Every year we hear gripes from NBA and NFL players and owners about the untrustworthy, overreaching and downright baffling calls these commissioners make in the name of their respective sports. Let’s see who’s the worst around.
NBA Commissioner Stern
In fairness to Goodell we’ll disregard 1984-2005 for Stern. He was busy suspending
everyone and possibly fixing drafts, but it’s hard to compete with a two-decade head start. So, in 2006 Stern backed a new “microfiber” basketball for use in all games. After evidence the ball was more erratic, Stern still pushed for the use of the ball until he had to admit he made a poor choice and the league switched back.
At the same time, Stern forced his way into the battle over the relocation of the Seattle
Supersonics. And although the Thunder made it to the Finals this year, there is nothing but contempt in the great northwest for moving the team from the country’s 14th largest market to the 45th.
Dallas also felt the sting of Stern’s choices. This past December he vetoed the 3-team trade that would have sent Pau Gasol to the Rockets, Chris Paul to the Lakers and Lamar Odom to the Hornets. He said the veto was due to “basketball reasons.” Meanwhile we had to live with Odom struggling to get by and a Kardashian invasion.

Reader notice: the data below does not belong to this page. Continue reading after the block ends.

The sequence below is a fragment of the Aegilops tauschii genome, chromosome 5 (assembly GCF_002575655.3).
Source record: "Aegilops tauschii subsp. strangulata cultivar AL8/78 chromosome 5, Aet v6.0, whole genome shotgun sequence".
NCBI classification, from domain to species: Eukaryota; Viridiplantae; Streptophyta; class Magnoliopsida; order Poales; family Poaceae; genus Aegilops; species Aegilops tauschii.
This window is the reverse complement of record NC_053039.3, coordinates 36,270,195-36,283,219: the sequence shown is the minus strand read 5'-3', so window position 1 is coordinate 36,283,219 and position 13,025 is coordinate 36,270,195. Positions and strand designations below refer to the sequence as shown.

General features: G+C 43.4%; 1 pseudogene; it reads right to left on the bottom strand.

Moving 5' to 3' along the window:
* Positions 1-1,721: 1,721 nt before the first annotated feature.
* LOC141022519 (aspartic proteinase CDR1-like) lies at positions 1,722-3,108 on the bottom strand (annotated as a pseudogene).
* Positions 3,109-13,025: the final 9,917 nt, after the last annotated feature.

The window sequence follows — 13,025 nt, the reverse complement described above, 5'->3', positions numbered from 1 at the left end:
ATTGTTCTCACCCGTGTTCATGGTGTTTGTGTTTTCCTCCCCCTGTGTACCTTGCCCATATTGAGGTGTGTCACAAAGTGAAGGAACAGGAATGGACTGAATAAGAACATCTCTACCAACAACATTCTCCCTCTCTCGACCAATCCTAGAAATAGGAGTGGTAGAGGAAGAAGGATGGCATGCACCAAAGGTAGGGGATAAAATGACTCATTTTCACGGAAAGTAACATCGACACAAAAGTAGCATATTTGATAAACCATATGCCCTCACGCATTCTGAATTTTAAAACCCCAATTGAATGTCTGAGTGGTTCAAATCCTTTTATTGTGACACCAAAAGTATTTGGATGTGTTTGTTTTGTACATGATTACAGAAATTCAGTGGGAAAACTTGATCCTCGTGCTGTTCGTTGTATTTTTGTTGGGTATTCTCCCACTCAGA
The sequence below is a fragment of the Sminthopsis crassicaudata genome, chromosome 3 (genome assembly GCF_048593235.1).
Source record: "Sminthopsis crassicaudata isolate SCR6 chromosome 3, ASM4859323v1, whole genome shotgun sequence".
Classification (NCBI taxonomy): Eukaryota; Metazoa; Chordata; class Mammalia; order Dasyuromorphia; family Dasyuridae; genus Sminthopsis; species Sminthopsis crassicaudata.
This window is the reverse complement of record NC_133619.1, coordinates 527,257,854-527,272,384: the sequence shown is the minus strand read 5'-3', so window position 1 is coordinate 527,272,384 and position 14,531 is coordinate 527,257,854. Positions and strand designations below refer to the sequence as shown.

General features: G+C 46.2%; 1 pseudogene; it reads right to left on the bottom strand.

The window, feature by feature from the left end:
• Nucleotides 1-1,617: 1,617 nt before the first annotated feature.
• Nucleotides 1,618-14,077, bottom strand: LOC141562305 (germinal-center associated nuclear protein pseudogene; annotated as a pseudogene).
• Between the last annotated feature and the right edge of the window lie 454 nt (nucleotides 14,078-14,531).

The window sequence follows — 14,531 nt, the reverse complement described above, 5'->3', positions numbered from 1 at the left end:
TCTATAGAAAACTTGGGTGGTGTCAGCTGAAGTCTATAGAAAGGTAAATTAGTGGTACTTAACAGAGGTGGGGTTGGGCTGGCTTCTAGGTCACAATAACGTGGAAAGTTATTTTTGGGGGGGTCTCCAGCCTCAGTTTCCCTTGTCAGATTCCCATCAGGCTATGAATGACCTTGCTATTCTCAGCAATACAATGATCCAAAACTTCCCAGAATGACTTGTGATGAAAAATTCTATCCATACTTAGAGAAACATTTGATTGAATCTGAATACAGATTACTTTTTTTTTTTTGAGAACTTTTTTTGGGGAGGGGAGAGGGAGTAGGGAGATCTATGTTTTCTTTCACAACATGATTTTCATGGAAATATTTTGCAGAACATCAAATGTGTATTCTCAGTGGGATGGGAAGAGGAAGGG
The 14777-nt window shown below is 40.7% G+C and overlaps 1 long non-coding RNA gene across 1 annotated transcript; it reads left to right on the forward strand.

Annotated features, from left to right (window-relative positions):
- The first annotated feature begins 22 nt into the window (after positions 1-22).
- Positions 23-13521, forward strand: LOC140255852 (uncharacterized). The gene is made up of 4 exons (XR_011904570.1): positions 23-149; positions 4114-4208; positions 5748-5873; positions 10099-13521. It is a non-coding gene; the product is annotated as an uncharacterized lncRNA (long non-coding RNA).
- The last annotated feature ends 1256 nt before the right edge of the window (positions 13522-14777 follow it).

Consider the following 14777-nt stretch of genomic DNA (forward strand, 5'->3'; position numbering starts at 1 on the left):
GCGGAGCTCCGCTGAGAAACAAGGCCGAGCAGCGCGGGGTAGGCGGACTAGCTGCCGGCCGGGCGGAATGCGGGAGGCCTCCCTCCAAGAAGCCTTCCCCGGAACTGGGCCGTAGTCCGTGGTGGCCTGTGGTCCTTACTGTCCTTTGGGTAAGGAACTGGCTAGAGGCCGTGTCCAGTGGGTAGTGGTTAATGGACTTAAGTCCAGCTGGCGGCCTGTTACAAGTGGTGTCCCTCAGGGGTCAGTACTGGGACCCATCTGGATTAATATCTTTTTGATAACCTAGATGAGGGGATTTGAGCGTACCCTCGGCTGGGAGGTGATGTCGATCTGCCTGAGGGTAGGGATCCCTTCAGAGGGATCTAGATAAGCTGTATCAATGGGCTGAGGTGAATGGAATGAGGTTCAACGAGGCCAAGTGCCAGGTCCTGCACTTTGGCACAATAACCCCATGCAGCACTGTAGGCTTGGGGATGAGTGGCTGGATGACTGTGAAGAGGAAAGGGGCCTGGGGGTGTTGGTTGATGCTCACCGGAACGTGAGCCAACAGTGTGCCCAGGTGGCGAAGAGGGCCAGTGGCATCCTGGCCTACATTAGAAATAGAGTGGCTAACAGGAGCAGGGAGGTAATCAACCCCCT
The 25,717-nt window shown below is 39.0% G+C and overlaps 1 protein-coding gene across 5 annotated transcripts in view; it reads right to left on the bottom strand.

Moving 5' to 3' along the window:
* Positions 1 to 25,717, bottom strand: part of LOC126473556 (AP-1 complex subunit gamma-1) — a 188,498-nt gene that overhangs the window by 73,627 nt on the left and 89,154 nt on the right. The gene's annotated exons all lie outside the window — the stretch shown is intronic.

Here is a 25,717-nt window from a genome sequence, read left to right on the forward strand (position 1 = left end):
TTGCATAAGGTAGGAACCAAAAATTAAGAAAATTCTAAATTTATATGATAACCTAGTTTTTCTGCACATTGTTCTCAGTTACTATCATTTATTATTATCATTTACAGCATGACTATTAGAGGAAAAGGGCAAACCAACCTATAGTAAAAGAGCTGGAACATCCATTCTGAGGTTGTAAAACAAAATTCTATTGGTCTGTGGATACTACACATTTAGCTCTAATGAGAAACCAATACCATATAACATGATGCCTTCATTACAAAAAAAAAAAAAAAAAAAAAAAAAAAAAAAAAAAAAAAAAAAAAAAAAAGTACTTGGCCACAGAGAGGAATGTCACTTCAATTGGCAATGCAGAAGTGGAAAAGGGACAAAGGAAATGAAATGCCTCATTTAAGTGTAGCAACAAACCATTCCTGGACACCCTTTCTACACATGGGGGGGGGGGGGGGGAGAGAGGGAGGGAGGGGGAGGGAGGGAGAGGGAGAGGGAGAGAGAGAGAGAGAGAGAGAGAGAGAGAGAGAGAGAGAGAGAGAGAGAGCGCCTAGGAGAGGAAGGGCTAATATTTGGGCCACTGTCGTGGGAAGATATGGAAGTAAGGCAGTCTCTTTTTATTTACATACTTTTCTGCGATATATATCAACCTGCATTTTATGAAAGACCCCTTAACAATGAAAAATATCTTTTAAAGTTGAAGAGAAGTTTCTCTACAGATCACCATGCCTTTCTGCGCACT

Not cool Stern…not cool.
During this year’s collective bargaining talks, Stern shocked the union by saying that he “knew where the bodies are buried (in the NBA), because he had buried them himself.” These reckless comments only fueled the players’ distrust and led to the lockout.
NFL Commissioner Roger Goodell
Before Goodell took over in 2006 there were few fines in the league. But he’s managed to fine more players and coaches in the past six seasons than any other commissioner, ever. And currently he is the only person who makes decisions about fines. Goodell created a culture where he is the judge, jury and executioner. Everyone remembers watching players spike the ball in the end zone, trash talk and leap into the stands. But now, Goodell has turned the NFL into the No Fun League. The game is emotional and turbulent, but he has worked hard to erase the flair.
Players have even begun to express skepticism over his talks of player safety while asking for more regular season games. His refusal to listen illustrates how his ego and bravado has clouded his decision-making abilities.
This is evident in his labor negotiations. The Cowboys and Redskins were punished for contracts before the uncapped 2010 season. There was no set cap that season, and it’s confounding that there was still a penalty in place two years later for spending more.
Folks, this one is a dogfight. Neither of these commissioners has risen to the occasion. Has either done anything substantial in their tenure to improve the fan’s experience? Tell us your thoughts @BlitzWeekly